Irving Oil applies for permit to add liquefied natural gas and storage capability to its deepwater oil terminal, Irving Canaport
Saint John, New Brunswick – Irving Oil today announced it is applying for a permit to add a liquefied natural gas (LNG) capability to its deepwater oil terminal, Irving Canaport. The proposed project, with an estimated cost of $500 million (CDN), would give Irving Canaport the additional capability to receive ship cargoes of natural gas in liquid form, and regassify it for send-out.
In continuous operation since it opened in 1970, Irving Canaport was the Western Hemisphere’s first deepwater terminal. Irving Canaport underwent an expansion in the 1970s and a complete modernization in the late 1990s. It is one of the most modern and well-equipped receiving terminals in North America and has held a municipal zoning permit for handling natural gas for several years. Situated 60 miles from the US border, Irving Canaport covers 1,802 acres and has a water depth of 128 feet at low tide. The Irving Canaport terminal is connected by pipelines to the Irving Oil Refinery five miles away. The total tank capacity is 12.5 million barrels.
“Today marks the next stage of our feasibility assessment and permitting process for this project,” said Kenneth Irving. “Adding natural gas capability at Irving Canaport would act as a catalyst for future investment in the region, as well as enhance the attractiveness of the Scotian Shelf and the Newfoundland Grand Banks. This proposed project would complement the region’s existing energy infrastructure, adding to the critical mass which could accelerate investments by other companies.”
“We have been carefully assessing this opportunity,” Kenneth Irving continued, “and we believe that the market outlook and industry conditions support us taking this step at this time. Given the attributes of Irving Canaport™, we believe the business case for adding a natural gas capability here is a compelling one.”
Irving Canaport’s year-round, ice-free, deepwater port is the nearest deepwater harbour/refinery port to the US markets able to handle supertankers, and receives ships in excess of 400,000 tonnes. Its competitive advantage includes geography – its close proximity to the important northeast US energy market and the Atlantic Canadian offshore – and the local skilled workforce that has proven experience with large-scale energy projects, most recently with the $1-billion upgrade at the Irving Oil Refinery, completed on schedule.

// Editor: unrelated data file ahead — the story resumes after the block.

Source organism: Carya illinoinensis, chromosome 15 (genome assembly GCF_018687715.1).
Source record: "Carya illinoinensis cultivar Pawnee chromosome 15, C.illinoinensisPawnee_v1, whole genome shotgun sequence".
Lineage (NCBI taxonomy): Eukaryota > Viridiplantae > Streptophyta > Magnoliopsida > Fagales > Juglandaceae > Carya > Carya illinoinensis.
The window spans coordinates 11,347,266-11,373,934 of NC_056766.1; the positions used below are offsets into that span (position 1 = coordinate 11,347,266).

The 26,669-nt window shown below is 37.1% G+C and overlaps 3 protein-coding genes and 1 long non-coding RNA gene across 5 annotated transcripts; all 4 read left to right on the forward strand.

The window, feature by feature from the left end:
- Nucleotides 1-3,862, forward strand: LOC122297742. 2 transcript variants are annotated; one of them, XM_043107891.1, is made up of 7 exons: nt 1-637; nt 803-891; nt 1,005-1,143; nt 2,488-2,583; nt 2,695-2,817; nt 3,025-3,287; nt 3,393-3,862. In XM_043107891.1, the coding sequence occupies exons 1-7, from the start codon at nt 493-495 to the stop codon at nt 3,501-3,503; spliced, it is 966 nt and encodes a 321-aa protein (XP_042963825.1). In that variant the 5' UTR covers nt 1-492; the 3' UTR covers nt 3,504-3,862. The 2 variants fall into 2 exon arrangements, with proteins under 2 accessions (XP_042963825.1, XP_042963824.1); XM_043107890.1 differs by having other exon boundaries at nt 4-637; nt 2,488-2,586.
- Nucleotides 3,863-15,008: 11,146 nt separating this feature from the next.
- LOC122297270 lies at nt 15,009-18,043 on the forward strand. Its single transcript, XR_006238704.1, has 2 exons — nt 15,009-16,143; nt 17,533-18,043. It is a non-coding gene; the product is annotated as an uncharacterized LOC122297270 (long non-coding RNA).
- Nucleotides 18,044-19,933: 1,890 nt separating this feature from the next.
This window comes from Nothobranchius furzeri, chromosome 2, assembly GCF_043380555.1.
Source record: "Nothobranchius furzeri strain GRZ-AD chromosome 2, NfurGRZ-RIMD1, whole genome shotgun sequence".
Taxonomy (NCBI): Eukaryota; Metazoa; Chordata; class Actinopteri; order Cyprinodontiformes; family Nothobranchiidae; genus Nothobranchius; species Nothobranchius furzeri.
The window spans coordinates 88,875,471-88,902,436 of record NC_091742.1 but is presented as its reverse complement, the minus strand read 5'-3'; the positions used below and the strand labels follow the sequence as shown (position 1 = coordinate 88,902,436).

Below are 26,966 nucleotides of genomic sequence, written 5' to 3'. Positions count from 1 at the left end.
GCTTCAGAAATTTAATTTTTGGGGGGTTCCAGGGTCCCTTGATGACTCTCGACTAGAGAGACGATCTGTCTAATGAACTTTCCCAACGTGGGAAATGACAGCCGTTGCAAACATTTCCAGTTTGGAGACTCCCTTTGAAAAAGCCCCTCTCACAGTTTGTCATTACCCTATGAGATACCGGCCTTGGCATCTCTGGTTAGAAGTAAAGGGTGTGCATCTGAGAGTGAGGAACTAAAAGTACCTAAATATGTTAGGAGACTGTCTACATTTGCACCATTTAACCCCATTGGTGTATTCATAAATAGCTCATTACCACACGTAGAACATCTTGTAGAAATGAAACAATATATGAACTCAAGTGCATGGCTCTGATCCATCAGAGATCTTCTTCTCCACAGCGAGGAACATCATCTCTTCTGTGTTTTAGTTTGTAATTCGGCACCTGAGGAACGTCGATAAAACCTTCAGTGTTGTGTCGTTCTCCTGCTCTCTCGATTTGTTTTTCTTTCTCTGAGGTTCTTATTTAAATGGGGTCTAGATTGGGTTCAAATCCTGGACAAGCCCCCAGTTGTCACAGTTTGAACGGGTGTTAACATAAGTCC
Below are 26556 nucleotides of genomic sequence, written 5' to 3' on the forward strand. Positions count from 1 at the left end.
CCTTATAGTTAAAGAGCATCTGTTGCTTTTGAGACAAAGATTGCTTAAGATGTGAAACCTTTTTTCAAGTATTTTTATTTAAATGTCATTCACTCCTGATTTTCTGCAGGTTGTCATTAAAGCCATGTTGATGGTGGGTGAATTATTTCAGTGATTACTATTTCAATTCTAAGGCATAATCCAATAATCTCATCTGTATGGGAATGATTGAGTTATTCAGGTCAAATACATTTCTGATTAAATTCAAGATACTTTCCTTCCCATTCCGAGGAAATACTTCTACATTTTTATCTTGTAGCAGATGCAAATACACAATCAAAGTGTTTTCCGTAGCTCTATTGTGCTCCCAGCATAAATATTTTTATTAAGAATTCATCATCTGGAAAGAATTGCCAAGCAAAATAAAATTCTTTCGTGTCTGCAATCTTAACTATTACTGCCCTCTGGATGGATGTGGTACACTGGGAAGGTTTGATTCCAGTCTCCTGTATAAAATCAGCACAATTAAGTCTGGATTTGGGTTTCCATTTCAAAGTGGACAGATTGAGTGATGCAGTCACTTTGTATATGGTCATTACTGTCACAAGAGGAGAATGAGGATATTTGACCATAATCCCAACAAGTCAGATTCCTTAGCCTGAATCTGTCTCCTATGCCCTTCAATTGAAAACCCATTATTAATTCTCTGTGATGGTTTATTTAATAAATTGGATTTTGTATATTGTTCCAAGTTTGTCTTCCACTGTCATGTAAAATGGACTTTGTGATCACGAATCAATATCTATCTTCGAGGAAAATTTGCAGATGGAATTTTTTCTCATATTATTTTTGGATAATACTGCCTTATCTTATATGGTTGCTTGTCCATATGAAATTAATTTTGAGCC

“Another key factor in our decision to begin the permitting process for this project at this time is the New Brunswick government’s energy vision as set out in the White Paper on Energy,” said Kenneth Irving. The result of consultation and study conducted last year, the White Paper includes achieving ‘a secure, reliable and cost-effective energy supply’ as one of its key goals, and also states that a LNG terminal could assist in achieving this goal.
The proposed project would create direct and indirect employment through construction jobs and permanent jobs at the facility, and would generate contractor and supplier activity. The public awareness process began this morning when company representatives visited with Irving Canaport neighbours to explain and answer questions about the proposed project. Irving Oil will also be holding several meetings with other stakeholders over the upcoming weeks and months to discuss the proposed project.
Founded in 1924, Irving Oil is a privately owned energy processing, transporting and marketing company with a history of long-term relationships. Irving Oil’s 250,000 barrel-per-day refinery is predominantly an export refinery, and accounted for 35% of Canada’s total petroleum exports in 2000. (This figure is expected to increase in 2001.) The Irving Oil Refinery is years ahead of environmental regulations, recently selling gasoline into the California market, and is also the region’s largest purchaser of liquid petroleum gas. Irving Canaport is situated in the most densely industrialized region north of Boston and is closer than the Gulf Coast to ports in Venezuela, Brazil, the North Sea and West Africa. In addition to being linked to the Irving Refinery by pipelines, Irving Canaport is also connected to the Bayside and Coleson Cove Power Plants by pipelines. The total nameplate capacity of these two power plants is 1,325 megawatts.
For further information about Irving Oil and this proposed project, including electronic copies of the project description, Irving Oil backgrounder, and high resolution images of the project site, please click on the links below:
Phone: (506) 202-2433